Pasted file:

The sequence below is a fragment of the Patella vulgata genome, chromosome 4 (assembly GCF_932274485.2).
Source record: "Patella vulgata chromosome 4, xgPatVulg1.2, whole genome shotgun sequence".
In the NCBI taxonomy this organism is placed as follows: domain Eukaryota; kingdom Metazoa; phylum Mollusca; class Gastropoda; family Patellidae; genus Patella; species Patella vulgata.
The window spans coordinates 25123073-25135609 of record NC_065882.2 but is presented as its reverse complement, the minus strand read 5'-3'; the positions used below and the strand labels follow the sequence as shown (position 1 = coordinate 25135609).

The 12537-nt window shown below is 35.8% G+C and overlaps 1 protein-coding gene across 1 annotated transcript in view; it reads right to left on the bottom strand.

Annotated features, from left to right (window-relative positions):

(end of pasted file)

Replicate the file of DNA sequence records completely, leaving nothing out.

The sequence below is a fragment of the Patella vulgata genome, chromosome 4 (assembly GCF_932274485.2).
Source record: "Patella vulgata chromosome 4, xgPatVulg1.2, whole genome shotgun sequence".
In the NCBI taxonomy this organism is placed as follows: domain Eukaryota; kingdom Metazoa; phylum Mollusca; class Gastropoda; family Patellidae; genus Patella; species Patella vulgata.
The window spans coordinates 25123073-25135609 of record NC_065882.2 but is presented as its reverse complement, the minus strand read 5'-3'; the positions used below and the strand labels follow the sequence as shown (position 1 = coordinate 25135609).

The 12537-nt window shown below is 35.8% G+C and overlaps 1 protein-coding gene across 1 annotated transcript in view; it reads right to left on the bottom strand.

Annotated features, from left to right (window-relative positions):